W3C home > Mailing lists > Public > whatwg@whatwg.org > October 2008

[whatwg] video tag : loop for ever

From: Dr. Markus Walther <walther@svox.com>
Date: Thu, 16 Oct 2008 18:24:34 +0200
Message-ID: <48F76AC2.5050202@svox.com>


Eric Carlson wrote:
> 
> On Oct 15, 2008, at 8:31 PM, Chris Double wrote:
> 
>> On Thu, Oct 16, 2008 at 4:07 PM, Eric Carlson <eric.carlson at apple.com>
>> wrote:
>>> However I also think
>>> that playing just a segment of a media file will be a common
>>> use-case, so I
>>> don't think we need "start" and "end" either.
>>
>> How would you emulate end via JavaScript in a reasonably accurate
>> manner?
>>
> 
>   With a cue point.
> 
>> If I have a WAV audio file and I want to start and stop
>> between specific points? For example a transcript of the audio may
>> provide the ability to play a particular section of the transcript.
>>
>   If you use a script-based controller instead of the one provided by
> the UA, you can easily limit playback to whatever portion of the file
> you want:
> 
>     SetTime: function(time) { this.elem.currentTime =
> (time<this._minTime) ? this._minTime :
> (time>this._maxTIme?this._maxTIme:time); }

IMHO, using 'currentTime' and cue ranges is - while technically possible
- a more cumbersome and roundabout way to delimitate a single audio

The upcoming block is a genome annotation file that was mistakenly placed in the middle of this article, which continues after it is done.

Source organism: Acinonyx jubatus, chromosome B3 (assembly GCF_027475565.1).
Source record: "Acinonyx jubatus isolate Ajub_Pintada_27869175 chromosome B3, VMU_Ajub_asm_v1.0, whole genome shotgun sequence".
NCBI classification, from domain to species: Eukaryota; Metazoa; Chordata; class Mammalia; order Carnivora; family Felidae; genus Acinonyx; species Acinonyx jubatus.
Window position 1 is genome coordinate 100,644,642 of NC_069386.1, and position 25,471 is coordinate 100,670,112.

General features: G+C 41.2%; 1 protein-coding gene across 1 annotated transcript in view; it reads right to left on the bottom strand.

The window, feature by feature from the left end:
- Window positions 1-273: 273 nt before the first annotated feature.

interval than just using 'start' and 'end' attributes.

I advocate keeping the simple way to do it, with 'start' and 'end', in
the spec.

Also, since you just showed how it can be implemented using cue ranges
and currentTime, having a second, simpler interface (for the case of a
single interval) should be cheap in terms of implementation cost, if you
plan to implement the other one anyway.

>   I agree that it is more work to implement a custom controller, but it
> seems a reasonable requirement given that this is likely to be a
> relatively infrequent usage pattern.

How do you know this will be infrequent?

>   Or do you think that people will frequently want to limit playback to
> a section of a media file?

Yes, I think so - if people include those folks working with
professional audio/speech/music production. More specifically the
innovative ones among those, who would like to see audio-related web
apps to appear.

Imagine e.g. an audio editor in a browser and the task "play this
selection of the oscillogram"...

Why should such use cases be left to the Flash 10 crowd
(http://www.adobe.com/devnet/flash/articles/dynamic_sound_generation.html)?

I for one want to see them become possible with open web standards!

In addition, cutting down on number of HTTP transfers is generally
advocated as a performance booster, so the ability to play sections of a
larger media file using only client-side means might be of independent
interest.

-- Markus
Received on Thursday, 16 October 2008 09:24:34 UTC

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